News and Reviews

How the other one-tenth of one percent lives

The temptation proved overwhelming.

We were wandering around downtown Newburyport on a wonderful mid-August evening, ogling the 100-odd special interest and custom cars on display during the city’s inaugural ’50’s Night.

That’s when the little voice started whispering, “You’ve got to drive the Jag through the crowd on State Street. They’re all car lovers and you should see what kind of reaction it gets.’’

The Jag is this week’s test vehicle, a very-much-out-of-the-ordinary 2012 XKR-S convertible that carries a $140,825 price tag and lives in the exotic supercar category.

As it crept along the periphery of the show cars later that evening, the 550-horsepower supercharged V-8 produced a throaty exhaust burble that turned heads among the muscle-car set and earned its share of attention.


It should have. Jaguar has produced a number of “legacy’’ vehicles such as the XK120, the XKE, and XJ12, but the XKR-S stands atop the mountain as the quickest and most powerful production sports car in company history.

The base version of the XK is special itself at 385 HP and more reasonable at $90,500 plus the $875 destination charge. However, this top-of-the-line version is almost otherworldly. Our test version had an MSRP of $138,000 with $1,500 for 20-inch black glossVulcan wheels, $450 for gray Jaguar calipers, and the $875 destination charge.

This XKR-S puts Jaguar in the exclusive 300 kilometers per hour class with its 186 mph top speed. That doesn’t mean much to those of us in the daily driver world, but it’s a milestone in the collector/exotic car world. Jaguar’s specs say the XKR-S will do 0-to-60 in 4.2 seconds. While we have no reason to doubt that, we don’t have the equipment to verify it, either. However, it seems even faster when you use that power in real-world applications, almost instantly going from 25-to-50 on an on ramp or 45-60 in a passing situation.

Side note: Please save the emails about testing only cars the average buyer can afford. Sometimes it’s nice to see how the other half—er, one 10th of one percent—live.


In its understated fashion, Jaguar says the exhaust’s aural feedback encourages and rewards the enthusiastic driver. On the road, that translates to having the car draw enthusiastic thumbs-up gestures from pedestrians and other drivers.

Design director Ian Callum incorporated a carbon-fiber air splitter in front and carbon-fiber center section of a rear wing as part of the XKR-S aerodynamic package. Complementing the gloss-black exterior trim are those Vulcan alloy wheels.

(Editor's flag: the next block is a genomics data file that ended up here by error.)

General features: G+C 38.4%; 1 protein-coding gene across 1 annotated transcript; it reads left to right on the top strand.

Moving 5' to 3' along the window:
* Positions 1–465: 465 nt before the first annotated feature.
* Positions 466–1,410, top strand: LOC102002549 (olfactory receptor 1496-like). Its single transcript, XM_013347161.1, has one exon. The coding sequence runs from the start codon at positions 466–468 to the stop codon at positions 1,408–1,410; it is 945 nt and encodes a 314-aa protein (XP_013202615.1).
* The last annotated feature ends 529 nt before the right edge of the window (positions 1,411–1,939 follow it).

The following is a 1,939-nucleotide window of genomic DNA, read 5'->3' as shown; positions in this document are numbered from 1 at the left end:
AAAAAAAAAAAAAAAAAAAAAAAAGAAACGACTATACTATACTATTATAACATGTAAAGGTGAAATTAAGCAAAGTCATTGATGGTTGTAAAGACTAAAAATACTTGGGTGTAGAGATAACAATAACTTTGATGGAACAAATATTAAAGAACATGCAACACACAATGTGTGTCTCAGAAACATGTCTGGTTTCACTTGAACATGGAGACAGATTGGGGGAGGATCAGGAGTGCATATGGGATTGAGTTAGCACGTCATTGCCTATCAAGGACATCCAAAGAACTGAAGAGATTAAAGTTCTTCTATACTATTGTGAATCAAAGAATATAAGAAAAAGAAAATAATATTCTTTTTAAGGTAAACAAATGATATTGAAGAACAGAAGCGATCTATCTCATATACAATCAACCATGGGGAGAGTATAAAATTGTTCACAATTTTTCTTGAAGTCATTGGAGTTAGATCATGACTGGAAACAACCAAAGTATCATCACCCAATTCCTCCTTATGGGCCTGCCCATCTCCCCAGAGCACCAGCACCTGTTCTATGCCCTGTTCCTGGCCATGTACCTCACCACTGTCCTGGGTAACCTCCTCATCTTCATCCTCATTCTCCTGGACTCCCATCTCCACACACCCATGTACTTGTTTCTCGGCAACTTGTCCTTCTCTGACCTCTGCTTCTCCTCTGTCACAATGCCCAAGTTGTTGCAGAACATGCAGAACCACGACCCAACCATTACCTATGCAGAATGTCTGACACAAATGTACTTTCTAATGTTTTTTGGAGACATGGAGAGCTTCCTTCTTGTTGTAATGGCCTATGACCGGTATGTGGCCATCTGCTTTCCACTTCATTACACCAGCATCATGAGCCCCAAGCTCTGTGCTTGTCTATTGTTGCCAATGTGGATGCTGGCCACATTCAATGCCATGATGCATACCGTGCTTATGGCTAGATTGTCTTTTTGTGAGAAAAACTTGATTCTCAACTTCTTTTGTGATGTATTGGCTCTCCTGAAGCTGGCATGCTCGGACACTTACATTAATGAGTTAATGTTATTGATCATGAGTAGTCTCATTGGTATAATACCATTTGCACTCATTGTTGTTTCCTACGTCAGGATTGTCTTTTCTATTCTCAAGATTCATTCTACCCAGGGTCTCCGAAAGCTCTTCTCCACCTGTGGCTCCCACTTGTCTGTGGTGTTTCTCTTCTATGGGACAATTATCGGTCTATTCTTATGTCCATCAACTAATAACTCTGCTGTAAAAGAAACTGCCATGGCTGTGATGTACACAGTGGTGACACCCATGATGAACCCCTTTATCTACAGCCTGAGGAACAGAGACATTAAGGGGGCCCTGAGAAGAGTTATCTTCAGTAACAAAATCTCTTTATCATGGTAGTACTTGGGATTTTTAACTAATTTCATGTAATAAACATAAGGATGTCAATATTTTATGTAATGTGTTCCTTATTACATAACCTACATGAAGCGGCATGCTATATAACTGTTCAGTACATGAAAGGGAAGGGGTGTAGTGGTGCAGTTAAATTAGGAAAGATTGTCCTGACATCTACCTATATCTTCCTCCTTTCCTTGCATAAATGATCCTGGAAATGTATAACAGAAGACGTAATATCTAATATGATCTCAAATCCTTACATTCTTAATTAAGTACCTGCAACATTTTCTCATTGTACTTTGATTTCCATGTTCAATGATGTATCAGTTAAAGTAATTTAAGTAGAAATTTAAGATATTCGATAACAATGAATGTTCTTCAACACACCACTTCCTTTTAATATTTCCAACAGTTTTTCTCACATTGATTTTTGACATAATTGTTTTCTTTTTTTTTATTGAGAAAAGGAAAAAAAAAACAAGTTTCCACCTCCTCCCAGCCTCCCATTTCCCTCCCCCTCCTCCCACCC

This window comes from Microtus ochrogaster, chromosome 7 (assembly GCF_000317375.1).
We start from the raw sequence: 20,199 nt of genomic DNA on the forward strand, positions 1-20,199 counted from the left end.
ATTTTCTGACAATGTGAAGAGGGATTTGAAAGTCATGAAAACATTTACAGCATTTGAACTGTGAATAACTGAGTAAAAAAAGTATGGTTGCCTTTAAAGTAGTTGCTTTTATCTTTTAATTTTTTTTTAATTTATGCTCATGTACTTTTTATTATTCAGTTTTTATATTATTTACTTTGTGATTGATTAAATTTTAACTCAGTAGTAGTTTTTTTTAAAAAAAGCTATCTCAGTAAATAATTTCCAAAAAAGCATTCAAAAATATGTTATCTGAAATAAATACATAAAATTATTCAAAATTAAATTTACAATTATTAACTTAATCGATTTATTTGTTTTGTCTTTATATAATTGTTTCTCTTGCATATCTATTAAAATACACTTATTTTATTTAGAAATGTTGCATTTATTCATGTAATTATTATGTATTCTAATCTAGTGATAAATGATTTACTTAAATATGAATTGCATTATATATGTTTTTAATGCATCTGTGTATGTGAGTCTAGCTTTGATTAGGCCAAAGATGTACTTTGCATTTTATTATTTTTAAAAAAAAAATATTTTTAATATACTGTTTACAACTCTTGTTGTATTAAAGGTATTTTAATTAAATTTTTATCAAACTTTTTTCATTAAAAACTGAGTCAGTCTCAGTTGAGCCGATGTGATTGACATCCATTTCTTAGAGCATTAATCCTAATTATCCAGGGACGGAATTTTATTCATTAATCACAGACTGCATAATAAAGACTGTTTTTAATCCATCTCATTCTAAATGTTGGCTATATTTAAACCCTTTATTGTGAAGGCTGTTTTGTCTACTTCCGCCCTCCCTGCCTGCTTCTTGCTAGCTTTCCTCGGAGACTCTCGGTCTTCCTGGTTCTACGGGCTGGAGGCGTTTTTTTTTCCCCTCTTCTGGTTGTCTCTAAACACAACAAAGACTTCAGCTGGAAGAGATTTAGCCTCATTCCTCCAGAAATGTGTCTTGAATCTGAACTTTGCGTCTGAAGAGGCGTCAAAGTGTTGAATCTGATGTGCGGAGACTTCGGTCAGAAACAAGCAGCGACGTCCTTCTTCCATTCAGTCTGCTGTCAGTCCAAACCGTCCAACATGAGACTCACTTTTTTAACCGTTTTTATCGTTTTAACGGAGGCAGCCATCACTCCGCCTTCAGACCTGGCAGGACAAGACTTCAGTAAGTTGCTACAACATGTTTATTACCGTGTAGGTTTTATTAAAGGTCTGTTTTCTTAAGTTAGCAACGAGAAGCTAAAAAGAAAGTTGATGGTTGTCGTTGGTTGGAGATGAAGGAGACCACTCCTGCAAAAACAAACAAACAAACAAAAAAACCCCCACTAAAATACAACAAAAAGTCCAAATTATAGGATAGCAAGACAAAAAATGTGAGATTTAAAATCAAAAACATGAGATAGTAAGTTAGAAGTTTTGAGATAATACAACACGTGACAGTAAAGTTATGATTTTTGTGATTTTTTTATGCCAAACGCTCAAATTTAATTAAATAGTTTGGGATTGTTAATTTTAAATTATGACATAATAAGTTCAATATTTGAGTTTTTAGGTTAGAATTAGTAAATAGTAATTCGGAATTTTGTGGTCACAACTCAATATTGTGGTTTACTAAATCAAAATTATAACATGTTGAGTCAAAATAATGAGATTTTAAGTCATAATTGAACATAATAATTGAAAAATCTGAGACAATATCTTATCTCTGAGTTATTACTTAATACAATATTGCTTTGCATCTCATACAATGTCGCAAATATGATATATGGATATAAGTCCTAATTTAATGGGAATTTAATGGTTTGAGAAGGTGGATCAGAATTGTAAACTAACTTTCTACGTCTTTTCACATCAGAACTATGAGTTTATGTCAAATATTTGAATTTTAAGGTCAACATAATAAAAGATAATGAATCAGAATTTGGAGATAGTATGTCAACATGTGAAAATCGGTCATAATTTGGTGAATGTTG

Jaguar has done a superb job in tuning the suspension to both maintain the marque’s legendary ride and enable the vehicle to ride on a rail in hard cornering.

When we went to test the suspension over a favorite torture test—the patched and washed-out stretch of Middle Road behind Governor’s Academy in Newbury—we got a surprise.The local highway department was in the process of repaving the road with what looked like four layers of new hot top.

As we stopped to chat with one of the paving crew (another admirer of the car), he whispered the name of another local road that might be a good place for upcoming suspension tests.

We’ll find that road soon, but this time settled for the much dug-up and patched stretch of Water Street in Newburyport to determine that this Jag’s four-wheel independent suspension passes muster.


Just sitting in the Jaguar is an experience. Both driver and passenger have 16-way adjustable and heated seats with integrated headrests and shoulder bolsters. Mrs. G took one look at the array of adjusters and triple memory settings and said,“They look like the buttons on an accordion.’’

Mrs. G is a big Jaguar fan, having driven her well-used ’88 XJ6 until it succumbed to rust.

“I miss the old Jag hood emblem,’’she says of this aerodynamic sports car,“but it’s nice to see they kept the leaping Jaguar emblem on the back.’’

The XKR-S represents the latest in Jaguar’s ongoing use of aluminum in both engine and chassis design. The 5.0-liter aluminumV-8 with a fourcamshaft design is the third generation of this power plant, and the supercharger with its two intercoolers is the sixth-generation of that unit.

All the power (and 502 lb.-ft. of torque) is delivered to the rear wheels via a six-speed automatic transmission, and there’s so much available oomph that it’s one time when using the available paddle shifters is pure fun.

In this age of keyless entry and ignitions, you start the engine via a pushbutton on the center console. However, it’s not just any pushbutton.This one pulsates with a red glow, reflecting the exhaust note and heartbeat of the engine.

As the engine fires up, the Drive Selector knob rises out of the console like a theater stage setting.

In this car, it all fits.


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